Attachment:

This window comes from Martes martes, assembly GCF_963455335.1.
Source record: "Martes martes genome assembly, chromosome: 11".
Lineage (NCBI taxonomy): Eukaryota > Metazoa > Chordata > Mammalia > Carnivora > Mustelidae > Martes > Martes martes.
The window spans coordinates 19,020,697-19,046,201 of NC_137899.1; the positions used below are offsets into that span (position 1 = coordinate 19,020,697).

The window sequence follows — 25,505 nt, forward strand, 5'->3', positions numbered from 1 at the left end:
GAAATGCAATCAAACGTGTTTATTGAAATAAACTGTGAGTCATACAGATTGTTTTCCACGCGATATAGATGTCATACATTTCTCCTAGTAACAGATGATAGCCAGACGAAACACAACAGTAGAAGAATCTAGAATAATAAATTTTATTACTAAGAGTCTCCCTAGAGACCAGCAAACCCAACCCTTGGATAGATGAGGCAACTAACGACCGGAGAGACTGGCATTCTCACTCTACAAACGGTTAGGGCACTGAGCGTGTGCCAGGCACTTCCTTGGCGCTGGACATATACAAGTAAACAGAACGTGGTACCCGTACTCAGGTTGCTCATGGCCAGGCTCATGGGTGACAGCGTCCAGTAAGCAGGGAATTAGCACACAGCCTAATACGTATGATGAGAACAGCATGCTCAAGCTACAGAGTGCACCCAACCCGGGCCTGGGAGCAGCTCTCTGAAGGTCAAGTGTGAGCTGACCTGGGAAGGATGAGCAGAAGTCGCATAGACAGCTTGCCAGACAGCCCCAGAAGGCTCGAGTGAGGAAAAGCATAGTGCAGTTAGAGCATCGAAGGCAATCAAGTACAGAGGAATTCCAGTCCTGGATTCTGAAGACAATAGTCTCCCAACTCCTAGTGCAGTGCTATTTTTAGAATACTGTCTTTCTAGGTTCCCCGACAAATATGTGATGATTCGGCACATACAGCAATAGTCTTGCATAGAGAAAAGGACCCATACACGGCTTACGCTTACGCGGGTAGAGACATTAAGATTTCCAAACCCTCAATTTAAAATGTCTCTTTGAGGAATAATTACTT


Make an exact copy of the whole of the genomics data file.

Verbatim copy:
This window comes from Martes martes, assembly GCF_963455335.1.
Source record: "Martes martes genome assembly, chromosome: 11".
Lineage (NCBI taxonomy): Eukaryota > Metazoa > Chordata > Mammalia > Carnivora > Mustelidae > Martes > Martes martes.
The window spans coordinates 19,020,697-19,046,201 of NC_137899.1; the positions used below are offsets into that span (position 1 = coordinate 19,020,697).

The window sequence follows — 25,505 nt, forward strand, 5'->3', positions numbered from 1 at the left end:
GAAATGCAATCAAACGTGTTTATTGAAATAAACTGTGAGTCATACAGATTGTTTTCCACGCGATATAGATGTCATACATTTCTCCTAGTAACAGATGATAGCCAGACGAAACACAACAGTAGAAGAATCTAGAATAATAAATTTTATTACTAAGAGTCTCCCTAGAGACCAGCAAACCCAACCCTTGGATAGATGAGGCAACTAACGACCGGAGAGACTGGCATTCTCACTCTACAAACGGTTAGGGCACTGAGCGTGTGCCAGGCACTTCCTTGGCGCTGGACATATACAAGTAAACAGAACGTGGTACCCGTACTCAGGTTGCTCATGGCCAGGCTCATGGGTGACAGCGTCCAGTAAGCAGGGAATTAGCACACAGCCTAATACGTATGATGAGAACAGCATGCTCAAGCTACAGAGTGCACCCAACCCGGGCCTGGGAGCAGCTCTCTGAAGGTCAAGTGTGAGCTGACCTGGGAAGGATGAGCAGAAGTCGCATAGACAGCTTGCCAGACAGCCCCAGAAGGCTCGAGTGAGGAAAAGCATAGTGCAGTTAGAGCATCGAAGGCAATCAAGTACAGAGGAATTCCAGTCCTGGATTCTGAAGACAATAGTCTCCCAACTCCTAGTGCAGTGCTATTTTTAGAATACTGTCTTTCTAGGTTCCCCGACAAATATGTGATGATTCGGCACATACAGCAATAGTCTTGCATAGAGAAAAGGACCCATACACGGCTTACGCTTACGCGGGTAGAGACATTAAGATTTCCAAACCCTCAATTTAAAATGTCTCTTTGAGGAATAATTACTT